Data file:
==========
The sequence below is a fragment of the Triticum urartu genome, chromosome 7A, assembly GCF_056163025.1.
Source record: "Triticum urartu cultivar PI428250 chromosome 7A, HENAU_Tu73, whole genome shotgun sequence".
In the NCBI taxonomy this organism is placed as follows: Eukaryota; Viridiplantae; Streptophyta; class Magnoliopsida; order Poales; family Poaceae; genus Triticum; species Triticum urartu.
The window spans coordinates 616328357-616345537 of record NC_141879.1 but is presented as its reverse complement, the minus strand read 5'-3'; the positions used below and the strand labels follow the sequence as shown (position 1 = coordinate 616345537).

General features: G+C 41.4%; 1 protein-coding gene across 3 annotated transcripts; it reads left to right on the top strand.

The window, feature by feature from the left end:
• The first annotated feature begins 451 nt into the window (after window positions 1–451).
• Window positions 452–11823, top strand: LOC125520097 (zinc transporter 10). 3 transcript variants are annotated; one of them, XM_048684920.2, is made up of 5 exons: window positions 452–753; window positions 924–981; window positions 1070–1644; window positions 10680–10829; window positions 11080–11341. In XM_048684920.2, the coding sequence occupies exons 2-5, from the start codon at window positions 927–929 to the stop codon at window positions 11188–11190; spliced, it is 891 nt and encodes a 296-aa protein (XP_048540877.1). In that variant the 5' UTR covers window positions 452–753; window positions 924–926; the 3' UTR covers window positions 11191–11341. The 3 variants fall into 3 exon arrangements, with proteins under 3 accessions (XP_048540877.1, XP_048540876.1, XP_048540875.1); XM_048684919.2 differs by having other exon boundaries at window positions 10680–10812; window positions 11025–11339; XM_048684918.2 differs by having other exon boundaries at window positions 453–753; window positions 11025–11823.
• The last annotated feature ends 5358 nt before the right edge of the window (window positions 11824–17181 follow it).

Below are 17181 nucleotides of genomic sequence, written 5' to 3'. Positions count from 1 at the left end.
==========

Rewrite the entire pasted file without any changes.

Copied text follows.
The sequence below is a fragment of the Triticum urartu genome, chromosome 7A, assembly GCF_056163025.1.
Source record: "Triticum urartu cultivar PI428250 chromosome 7A, HENAU_Tu73, whole genome shotgun sequence".
In the NCBI taxonomy this organism is placed as follows: Eukaryota; Viridiplantae; Streptophyta; class Magnoliopsida; order Poales; family Poaceae; genus Triticum; species Triticum urartu.
The window spans coordinates 616328357-616345537 of record NC_141879.1 but is presented as its reverse complement, the minus strand read 5'-3'; the positions used below and the strand labels follow the sequence as shown (position 1 = coordinate 616345537).

General features: G+C 41.4%; 1 protein-coding gene across 3 annotated transcripts; it reads left to right on the top strand.

The window, feature by feature from the left end:
• The first annotated feature begins 451 nt into the window (after window positions 1–451).
• Window positions 452–11823, top strand: LOC125520097 (zinc transporter 10). 3 transcript variants are annotated; one of them, XM_048684920.2, is made up of 5 exons: window positions 452–753; window positions 924–981; window positions 1070–1644; window positions 10680–10829; window positions 11080–11341. In XM_048684920.2, the coding sequence occupies exons 2-5, from the start codon at window positions 927–929 to the stop codon at window positions 11188–11190; spliced, it is 891 nt and encodes a 296-aa protein (XP_048540877.1). In that variant the 5' UTR covers window positions 452–753; window positions 924–926; the 3' UTR covers window positions 11191–11341. The 3 variants fall into 3 exon arrangements, with proteins under 3 accessions (XP_048540877.1, XP_048540876.1, XP_048540875.1); XM_048684919.2 differs by having other exon boundaries at window positions 10680–10812; window positions 11025–11339; XM_048684918.2 differs by having other exon boundaries at window positions 453–753; window positions 11025–11823.
• The last annotated feature ends 5358 nt before the right edge of the window (window positions 11824–17181 follow it).

Below are 17181 nucleotides of genomic sequence, written 5' to 3'. Positions count from 1 at the left end.